Lessons from the Court: Ginsburg v. United States

Dec 3, 2021 10:00:00 AM



Business lawyers should be aware that advising partnerships can be tricky: the federal partnership tax rules can be quite complicated. Partnerships should be formed for a legitimate business purpose—not just to avoid taxes—and partners should take care to avoid overstating their losses and underpaying taxes. In addition, if the Internal Revenue Service (IRS) imposes a penalty, any defenses must be raised at the proper stage: otherwise, they will be unavailable. As we examine the recent decision in Ginsburg v. United States, we can learn lessons about how the federal government handles tax issues relating to business partnerships. 

Two Stages of Partnership Tax Administration

The Tax Treatment of Partnership Items Act of 1982 states how partnerships are taxed. Partners must claim their shares of a partnership. In addition, the partnership must file paperwork outlining the shares of the partners.

The IRS handles partnership tax disputes in two stages. First is the partnership-level proceeding, in which the government adjusts taxes and assesses penalties relating to the partnership as a whole. The partnership can appeal, but once a decision is final, it becomes binding on the second stage of the dispute: the partner-level proceedings.

Ginsburg v. United States

In 2001, Alan H. Ginsburg joined three partners to form the AHG Partnership. It posted a tax loss of $25,618. However, Ginsburg’s tax return claimed that the partnership lost over $10 million that year, even though it was formed on October 29. Ginsburg made $22.2 million in 2001, and the claimed loss from the partnership reduced his tax liability by $3.5 million.

Five years later, the IRS proposed adjustments to Ginsburg’s 2001 and 2002 taxes. It alleged that the AHG Partnership was a “sham” that was formed “solely for purposes of tax avoidance.” Ginsburg v. United States, 17 F.4th 78, 82 (11th Cir. 2021). The IRS disallowed the $10 million loss and assessed a 40 percent penalty on Ginsburg for “gross valuation misstatement.”

Ginsburg conceded that he could not deduct the loss because his assets were not at risk and the partnership transactions did not have a substantial economic effect on him. The IRS ruled that the AHG Partnership must be disregarded.

Penalties and Refunds

After the adjustments, Ginsburg owed the IRS $2.4 million and a penalty of over $983,000. He paid those two amounts, as well as interest on the penalty of another $876,000, before filing an action for a refund.

In his petition, Ginsburg stated that he was entitled to a refund because he relied in good faith on the advice of his lawyers and tax professionals. The IRS rejected this argument, but Ginsburg renewed it when he filed a federal lawsuit in the Middle District of Florida.

Ginsburg also challenged the penalty. He asserted that the penalty notice was not accompanied by written approval from the immediate supervisor of the employee who issued the penalty, as required by law. 

The IRS reasserted its argument that Ginsburg could not have reasonably relied on professional advice, and the federal court agreed. The court also ruled that Ginsburg should have presented his “supervisor approval” argument before the IRS at the partnership level.

Appellate Arguments

Ginsburg appealed, arguing to the Eleventh Circuit Court of Appeals that he did not know about the “supervisor approval” issue until he filed his federal lawsuit, so he could not have presented the argument to the IRS.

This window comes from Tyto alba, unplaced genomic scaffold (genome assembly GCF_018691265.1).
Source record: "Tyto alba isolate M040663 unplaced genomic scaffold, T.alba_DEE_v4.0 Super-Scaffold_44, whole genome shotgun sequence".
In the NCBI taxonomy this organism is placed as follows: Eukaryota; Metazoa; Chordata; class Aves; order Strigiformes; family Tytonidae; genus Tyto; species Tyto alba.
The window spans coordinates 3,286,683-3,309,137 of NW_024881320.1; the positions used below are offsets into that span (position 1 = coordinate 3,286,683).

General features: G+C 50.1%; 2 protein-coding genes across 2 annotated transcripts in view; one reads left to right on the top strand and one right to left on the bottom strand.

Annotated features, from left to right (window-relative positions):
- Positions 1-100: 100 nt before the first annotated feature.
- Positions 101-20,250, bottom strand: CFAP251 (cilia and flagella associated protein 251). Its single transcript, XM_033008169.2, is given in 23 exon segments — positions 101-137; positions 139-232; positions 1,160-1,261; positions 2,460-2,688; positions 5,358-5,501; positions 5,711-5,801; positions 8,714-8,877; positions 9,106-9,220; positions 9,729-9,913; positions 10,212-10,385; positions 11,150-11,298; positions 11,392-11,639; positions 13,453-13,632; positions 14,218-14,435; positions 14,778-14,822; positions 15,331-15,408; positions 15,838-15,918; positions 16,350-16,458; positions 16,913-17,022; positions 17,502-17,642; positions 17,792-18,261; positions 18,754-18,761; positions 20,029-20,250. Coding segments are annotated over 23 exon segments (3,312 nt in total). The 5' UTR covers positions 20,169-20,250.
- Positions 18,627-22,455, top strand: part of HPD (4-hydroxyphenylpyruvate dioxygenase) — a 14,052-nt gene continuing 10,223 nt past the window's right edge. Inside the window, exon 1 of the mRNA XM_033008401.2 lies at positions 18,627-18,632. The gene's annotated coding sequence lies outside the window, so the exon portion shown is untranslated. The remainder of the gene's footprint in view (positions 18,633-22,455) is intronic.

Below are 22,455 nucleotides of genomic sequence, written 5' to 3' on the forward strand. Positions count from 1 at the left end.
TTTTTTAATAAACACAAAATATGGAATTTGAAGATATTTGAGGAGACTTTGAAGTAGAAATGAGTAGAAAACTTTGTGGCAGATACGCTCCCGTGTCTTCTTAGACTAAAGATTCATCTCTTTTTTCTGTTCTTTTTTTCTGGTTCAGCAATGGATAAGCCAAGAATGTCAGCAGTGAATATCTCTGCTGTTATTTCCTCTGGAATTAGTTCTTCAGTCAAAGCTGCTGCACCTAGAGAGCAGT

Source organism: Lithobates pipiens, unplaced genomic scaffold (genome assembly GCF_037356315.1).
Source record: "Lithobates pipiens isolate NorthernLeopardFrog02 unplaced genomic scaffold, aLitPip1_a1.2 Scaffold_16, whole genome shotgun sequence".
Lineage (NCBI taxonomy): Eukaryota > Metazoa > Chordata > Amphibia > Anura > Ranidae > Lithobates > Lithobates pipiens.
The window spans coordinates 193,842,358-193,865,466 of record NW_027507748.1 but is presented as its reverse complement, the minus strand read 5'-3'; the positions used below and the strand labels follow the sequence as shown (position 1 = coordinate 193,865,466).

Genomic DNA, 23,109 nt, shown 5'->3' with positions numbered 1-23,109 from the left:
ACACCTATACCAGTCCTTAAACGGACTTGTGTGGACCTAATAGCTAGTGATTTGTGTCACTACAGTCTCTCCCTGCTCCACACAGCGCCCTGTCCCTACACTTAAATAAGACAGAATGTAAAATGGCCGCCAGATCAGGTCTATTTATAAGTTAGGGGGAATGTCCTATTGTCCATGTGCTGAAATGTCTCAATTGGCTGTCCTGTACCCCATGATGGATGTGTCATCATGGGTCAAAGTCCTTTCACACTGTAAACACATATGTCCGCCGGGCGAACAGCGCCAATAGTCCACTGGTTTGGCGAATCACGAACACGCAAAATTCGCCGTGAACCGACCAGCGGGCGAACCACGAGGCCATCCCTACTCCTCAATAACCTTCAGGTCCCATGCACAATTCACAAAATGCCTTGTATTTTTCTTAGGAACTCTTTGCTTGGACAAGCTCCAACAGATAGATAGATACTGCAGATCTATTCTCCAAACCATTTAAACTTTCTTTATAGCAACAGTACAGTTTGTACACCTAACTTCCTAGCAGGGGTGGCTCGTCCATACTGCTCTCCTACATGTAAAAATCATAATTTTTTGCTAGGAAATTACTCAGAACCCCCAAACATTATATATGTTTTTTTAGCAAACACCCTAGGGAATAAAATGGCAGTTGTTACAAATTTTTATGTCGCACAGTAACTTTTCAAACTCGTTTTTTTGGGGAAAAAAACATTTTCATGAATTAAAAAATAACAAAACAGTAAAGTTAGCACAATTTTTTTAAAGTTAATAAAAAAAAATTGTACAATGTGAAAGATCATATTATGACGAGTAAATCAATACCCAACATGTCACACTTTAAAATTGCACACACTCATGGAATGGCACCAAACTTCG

The Eleventh Circuit disagreed, noting that Ginsburg received the penalty notice that was not signed by a supervisor in June 2006 and failed to mention it in his refund claim, which he filed with the IRS in December 2006.

The appeals court also affirmed the ruling that Ginsburg should have raised his argument at the partnership level before the IRS.“The supervisory approval argument was not a partner-level defense because it was not personal to Ginsburg,” Circuit Judge Robert J. Luck wrote.

Takeaways from Ginsburg v. United States

Ginsburg’s failure to raise the supervisory approval defense during the partnership-level proceeding was a very expensive and avoidable mistake. It illustrates the importance of raising all partnership-level issues at this stage, because they will not be considered later.

“Partner-level defenses are limited to those that are personal to the partner or are dependent upon the partner's separate return and cannot be determined at the partnership level,” Luck noted, referencing Treasury Regulation § 301.6221–1, Tax treatment determined at partnership level.

While this case turned on a procedural issue, it serves as a useful reminder that the IRS is vigilant about partnerships that seem to have been formed “solely for purposes of tax avoidance.” Familiarity with partnership tax forms is essential to competently representing partners and partnerships. The attorney in this case did not use the wrong form, but rather failed to raise a defense in a timely manner.

Learn About Important Business Law Topics

Stay informed about other important cases and hot business planning topics by registering for WealthCounsel’s Business Law Summit, taking place on December 9 and 10. A session focusing on recent trends in limited liability companies (LLCs) and partnerships will cover such topics as the Corporate Transparency Act, 2021 amendments to the Delaware LLC and partnership acts, and issues relating to the death of a partner or member. Other sessions will offer insights on topics such as liability and asset protection and cyber-age ethics. 

You can put your knowledge into action in a practical lab setting on day two. Reserve your spot at the Business Law Summit today.

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